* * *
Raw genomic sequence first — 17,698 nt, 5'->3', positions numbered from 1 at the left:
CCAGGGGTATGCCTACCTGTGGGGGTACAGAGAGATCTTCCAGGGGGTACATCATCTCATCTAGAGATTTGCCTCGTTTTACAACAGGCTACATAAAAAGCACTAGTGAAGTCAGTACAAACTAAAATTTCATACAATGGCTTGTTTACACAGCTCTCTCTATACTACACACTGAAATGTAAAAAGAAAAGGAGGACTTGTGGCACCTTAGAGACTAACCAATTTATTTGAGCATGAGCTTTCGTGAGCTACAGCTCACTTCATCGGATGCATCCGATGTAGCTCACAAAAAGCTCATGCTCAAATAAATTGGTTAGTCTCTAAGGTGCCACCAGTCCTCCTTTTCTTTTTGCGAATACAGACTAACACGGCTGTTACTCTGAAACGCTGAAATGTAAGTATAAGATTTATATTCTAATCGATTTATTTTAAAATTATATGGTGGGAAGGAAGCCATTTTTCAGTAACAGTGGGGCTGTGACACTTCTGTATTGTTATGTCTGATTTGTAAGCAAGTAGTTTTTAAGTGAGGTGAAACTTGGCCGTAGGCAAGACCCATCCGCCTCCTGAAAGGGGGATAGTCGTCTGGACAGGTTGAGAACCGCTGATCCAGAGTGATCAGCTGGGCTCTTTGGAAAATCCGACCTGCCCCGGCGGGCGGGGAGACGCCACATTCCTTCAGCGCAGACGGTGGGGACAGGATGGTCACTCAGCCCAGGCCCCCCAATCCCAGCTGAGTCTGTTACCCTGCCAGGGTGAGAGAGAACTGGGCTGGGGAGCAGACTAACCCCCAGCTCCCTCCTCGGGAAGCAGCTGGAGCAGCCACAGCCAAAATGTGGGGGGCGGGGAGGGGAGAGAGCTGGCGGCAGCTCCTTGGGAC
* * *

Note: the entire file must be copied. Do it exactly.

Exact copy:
Raw genomic sequence first — 17,698 nt, 5'->3', positions numbered from 1 at the left:
CCAGGGGTATGCCTACCTGTGGGGGTACAGAGAGATCTTCCAGGGGGTACATCATCTCATCTAGAGATTTGCCTCGTTTTACAACAGGCTACATAAAAAGCACTAGTGAAGTCAGTACAAACTAAAATTTCATACAATGGCTTGTTTACACAGCTCTCTCTATACTACACACTGAAATGTAAAAAGAAAAGGAGGACTTGTGGCACCTTAGAGACTAACCAATTTATTTGAGCATGAGCTTTCGTGAGCTACAGCTCACTTCATCGGATGCATCCGATGTAGCTCACAAAAAGCTCATGCTCAAATAAATTGGTTAGTCTCTAAGGTGCCACCAGTCCTCCTTTTCTTTTTGCGAATACAGACTAACACGGCTGTTACTCTGAAACGCTGAAATGTAAGTATAAGATTTATATTCTAATCGATTTATTTTAAAATTATATGGTGGGAAGGAAGCCATTTTTCAGTAACAGTGGGGCTGTGACACTTCTGTATTGTTATGTCTGATTTGTAAGCAAGTAGTTTTTAAGTGAGGTGAAACTTGGCCGTAGGCAAGACCCATCCGCCTCCTGAAAGGGGGATAGTCGTCTGGACAGGTTGAGAACCGCTGATCCAGAGTGATCAGCTGGGCTCTTTGGAAAATCCGACCTGCCCCGGCGGGCGGGGAGACGCCACATTCCTTCAGCGCAGACGGTGGGGACAGGATGGTCACTCAGCCCAGGCCCCCCAATCCCAGCTGAGTCTGTTACCCTGCCAGGGTGAGAGAGAACTGGGCTGGGGAGCAGACTAACCCCCAGCTCCCTCCTCGGGAAGCAGCTGGAGCAGCCACAGCCAAAATGTGGGGGGCGGGGAGGGGAGAGAGCTGGCGGCAGCTCCTTGGGAC